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Popper On Science Economics 201 - Lawlor. What is and inductive inference? Example: “All Swans are white” Needs an observation to confirm it’s truth.

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Presentation on theme: "Popper On Science Economics 201 - Lawlor. What is and inductive inference? Example: “All Swans are white” Needs an observation to confirm it’s truth."— Presentation transcript:

1 Popper On Science Economics Lawlor

2 What is and inductive inference? Example: “All Swans are white” Needs an observation to confirm it’s truth. It is impossible to think of a logical deductive proof, one that proceeds from a general principle to a single instance The next observation could always contradict it. Economics Example: “Returns to holding equities are the highest of all classes of investment”

3 Problem with induction (pp According to Hume and Popper The is no “logical” way to define an inference Must always be open to disproof Is always tentatively held Could be disproved by the next observation

4 Four Aspect of Theory Testing (p. 32) 1.Internal Consistency – math, logic 2. Deductive Determination of Testable Hypotheses 3. Comparison with other theories – to eliminate special cases, more generality, etc.. 4. Empirical Testing of conclusions derived in #2

5 “Demarcation” of Empirical Science (pp ) A method of distinguishing what is and is not empirical science First, why do we need one To be clear about the problem discussed by Ludwig Wittgenstein: Can the problem of “universal statements” about “reality” be reduced to a logical relationship –Logical Positivists and early Wittgenstein said “yes,” “meaningfulness” and the “picture theory”

6 Popper and Hume’s reply...(pp If, with Hume, we recognize the difference of empirical and a priori statements, and if we recognize that only a prior truth is established by deduction… Then statements that depend on empirical verification can never be proven true by deduction Must always remain inductively “tentative”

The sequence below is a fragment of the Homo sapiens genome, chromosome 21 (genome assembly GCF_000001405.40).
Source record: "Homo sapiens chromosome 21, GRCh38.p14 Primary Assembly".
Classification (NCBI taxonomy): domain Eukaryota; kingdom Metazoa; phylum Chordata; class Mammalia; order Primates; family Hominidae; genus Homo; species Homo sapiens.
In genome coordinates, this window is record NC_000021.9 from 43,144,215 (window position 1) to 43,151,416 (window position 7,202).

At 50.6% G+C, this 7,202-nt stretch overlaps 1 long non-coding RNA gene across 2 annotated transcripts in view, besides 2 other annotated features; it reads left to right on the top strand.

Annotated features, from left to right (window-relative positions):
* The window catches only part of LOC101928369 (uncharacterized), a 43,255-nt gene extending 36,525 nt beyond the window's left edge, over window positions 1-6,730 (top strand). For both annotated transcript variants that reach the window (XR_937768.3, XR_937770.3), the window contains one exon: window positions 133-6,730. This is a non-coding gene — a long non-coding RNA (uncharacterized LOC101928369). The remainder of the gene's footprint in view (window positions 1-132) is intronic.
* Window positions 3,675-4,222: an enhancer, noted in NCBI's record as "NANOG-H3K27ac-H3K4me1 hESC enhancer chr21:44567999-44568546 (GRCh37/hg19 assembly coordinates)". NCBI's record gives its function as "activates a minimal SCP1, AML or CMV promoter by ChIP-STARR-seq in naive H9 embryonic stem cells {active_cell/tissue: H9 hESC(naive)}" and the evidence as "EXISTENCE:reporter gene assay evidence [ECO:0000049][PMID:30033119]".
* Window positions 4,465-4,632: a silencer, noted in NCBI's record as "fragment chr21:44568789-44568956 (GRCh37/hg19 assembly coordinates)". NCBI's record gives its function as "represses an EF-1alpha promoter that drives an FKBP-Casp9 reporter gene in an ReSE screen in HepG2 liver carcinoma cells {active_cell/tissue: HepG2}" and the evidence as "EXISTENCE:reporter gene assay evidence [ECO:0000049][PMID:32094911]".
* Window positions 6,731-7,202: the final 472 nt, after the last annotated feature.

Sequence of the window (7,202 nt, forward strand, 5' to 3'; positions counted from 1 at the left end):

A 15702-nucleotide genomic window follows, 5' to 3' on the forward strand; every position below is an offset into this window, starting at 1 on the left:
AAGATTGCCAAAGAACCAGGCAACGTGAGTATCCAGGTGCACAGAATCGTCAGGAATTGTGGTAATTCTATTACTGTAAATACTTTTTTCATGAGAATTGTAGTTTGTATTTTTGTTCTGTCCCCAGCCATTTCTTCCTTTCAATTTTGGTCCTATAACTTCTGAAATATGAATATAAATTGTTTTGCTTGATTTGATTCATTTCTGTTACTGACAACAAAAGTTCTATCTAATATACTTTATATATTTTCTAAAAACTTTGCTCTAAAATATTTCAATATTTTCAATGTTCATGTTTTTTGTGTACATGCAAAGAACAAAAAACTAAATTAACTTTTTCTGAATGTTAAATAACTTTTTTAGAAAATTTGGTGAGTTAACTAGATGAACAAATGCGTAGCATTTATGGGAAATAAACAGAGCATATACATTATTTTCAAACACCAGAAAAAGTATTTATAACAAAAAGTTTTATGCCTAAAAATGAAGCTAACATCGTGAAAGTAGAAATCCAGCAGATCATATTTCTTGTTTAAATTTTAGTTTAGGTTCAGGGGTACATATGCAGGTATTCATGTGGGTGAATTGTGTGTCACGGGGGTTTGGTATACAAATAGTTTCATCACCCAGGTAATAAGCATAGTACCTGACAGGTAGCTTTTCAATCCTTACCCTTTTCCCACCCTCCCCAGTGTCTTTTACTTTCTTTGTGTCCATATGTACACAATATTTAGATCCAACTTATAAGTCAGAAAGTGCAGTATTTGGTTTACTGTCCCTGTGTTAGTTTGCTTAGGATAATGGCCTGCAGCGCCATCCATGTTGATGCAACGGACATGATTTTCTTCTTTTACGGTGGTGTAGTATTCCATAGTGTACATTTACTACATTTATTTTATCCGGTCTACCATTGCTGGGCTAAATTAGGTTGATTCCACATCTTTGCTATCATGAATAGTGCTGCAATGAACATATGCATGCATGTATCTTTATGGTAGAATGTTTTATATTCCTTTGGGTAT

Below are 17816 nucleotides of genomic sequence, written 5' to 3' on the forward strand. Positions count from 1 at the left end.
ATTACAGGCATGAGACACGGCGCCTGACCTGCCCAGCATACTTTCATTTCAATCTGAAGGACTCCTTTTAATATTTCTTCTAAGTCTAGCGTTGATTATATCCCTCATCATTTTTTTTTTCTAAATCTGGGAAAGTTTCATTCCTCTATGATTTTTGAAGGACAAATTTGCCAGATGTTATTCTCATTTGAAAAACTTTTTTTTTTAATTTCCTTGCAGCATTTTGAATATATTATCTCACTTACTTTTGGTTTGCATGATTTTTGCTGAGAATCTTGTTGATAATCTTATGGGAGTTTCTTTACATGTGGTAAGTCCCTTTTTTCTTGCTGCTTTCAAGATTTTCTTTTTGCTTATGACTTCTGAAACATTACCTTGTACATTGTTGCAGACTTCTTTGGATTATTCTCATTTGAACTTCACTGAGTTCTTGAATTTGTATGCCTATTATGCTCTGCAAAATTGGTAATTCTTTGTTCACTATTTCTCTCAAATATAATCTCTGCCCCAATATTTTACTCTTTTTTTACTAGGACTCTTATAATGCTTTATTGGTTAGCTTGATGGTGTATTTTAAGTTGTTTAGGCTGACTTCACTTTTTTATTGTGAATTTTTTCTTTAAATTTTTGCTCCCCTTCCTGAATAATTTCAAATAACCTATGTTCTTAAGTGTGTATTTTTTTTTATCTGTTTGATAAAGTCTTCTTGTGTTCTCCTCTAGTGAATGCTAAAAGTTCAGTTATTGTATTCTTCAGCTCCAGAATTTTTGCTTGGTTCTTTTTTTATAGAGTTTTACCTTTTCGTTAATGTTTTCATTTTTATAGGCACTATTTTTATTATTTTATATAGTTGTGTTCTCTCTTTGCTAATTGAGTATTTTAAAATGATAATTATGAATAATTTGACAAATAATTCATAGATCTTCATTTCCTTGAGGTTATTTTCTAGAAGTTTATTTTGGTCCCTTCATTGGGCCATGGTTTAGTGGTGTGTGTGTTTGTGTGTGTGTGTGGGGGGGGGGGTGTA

7 “Falsifiability” (pp ) A method, or “convention”, of presenting an inductive, empirical statement, in such a way as to ensure it is scientific, not metaphysical (in the sense of not being determined by evidence) Read quote p. 40-1, “But I shall…” “it must be possible for an empirical statement to be refuted by experience”

8 Status of “Falsification” (pp ) Is itself a not provable by deduction We must judge by experience if it is useful to wisely apply it when conducting science Asks: “Is science better off accepting as proof ‘evidence’ or ‘belief’”? When and whether it is the former over the latter is Popper’s point: Scientific progress is made when more evidence is explained

9 Range of empirical “falsifiability is a mark of its generality “Not for nothing do we call the laws of nature ‘laws’: the more they prohibit the more they say” (p. 41) Consider the “law of gravity” – what sort of things does it prohibit? Consider “the law of diminishing returns” in the same light “prohibits” much less

10 Scientific Objectivity and Subjective Conviction (pp ) Belief and Faith have no role in an empirical science unless it is faith in evidence Evidence as judged by the weight of evidence by a wide community is Popper’s ideal currency to a scientific community He is calling us to be true empiricists – to live without conviction, tentatively, based on evidence

11 Science and Metaphysics Any belief we consider too precious to be open to “falsification,” is a metaphysical belief for Popper It is difficult to live without “belief” psychologically – so it is difficult to be a true empirical scientist –But such is the ideal science –And also his description of how science progresses »Note not by “ideology” but by “facts”

12 Note that this was not just philosophy for Popper Jewish refugee from Vienna, 1932 Author of The Open Society and Its Enemies He personally lived through the domination of German public discourse by the Nazi ideology, and suffered from it Proposed that public debate, to guard against this, be based on “facts,” not “belief”


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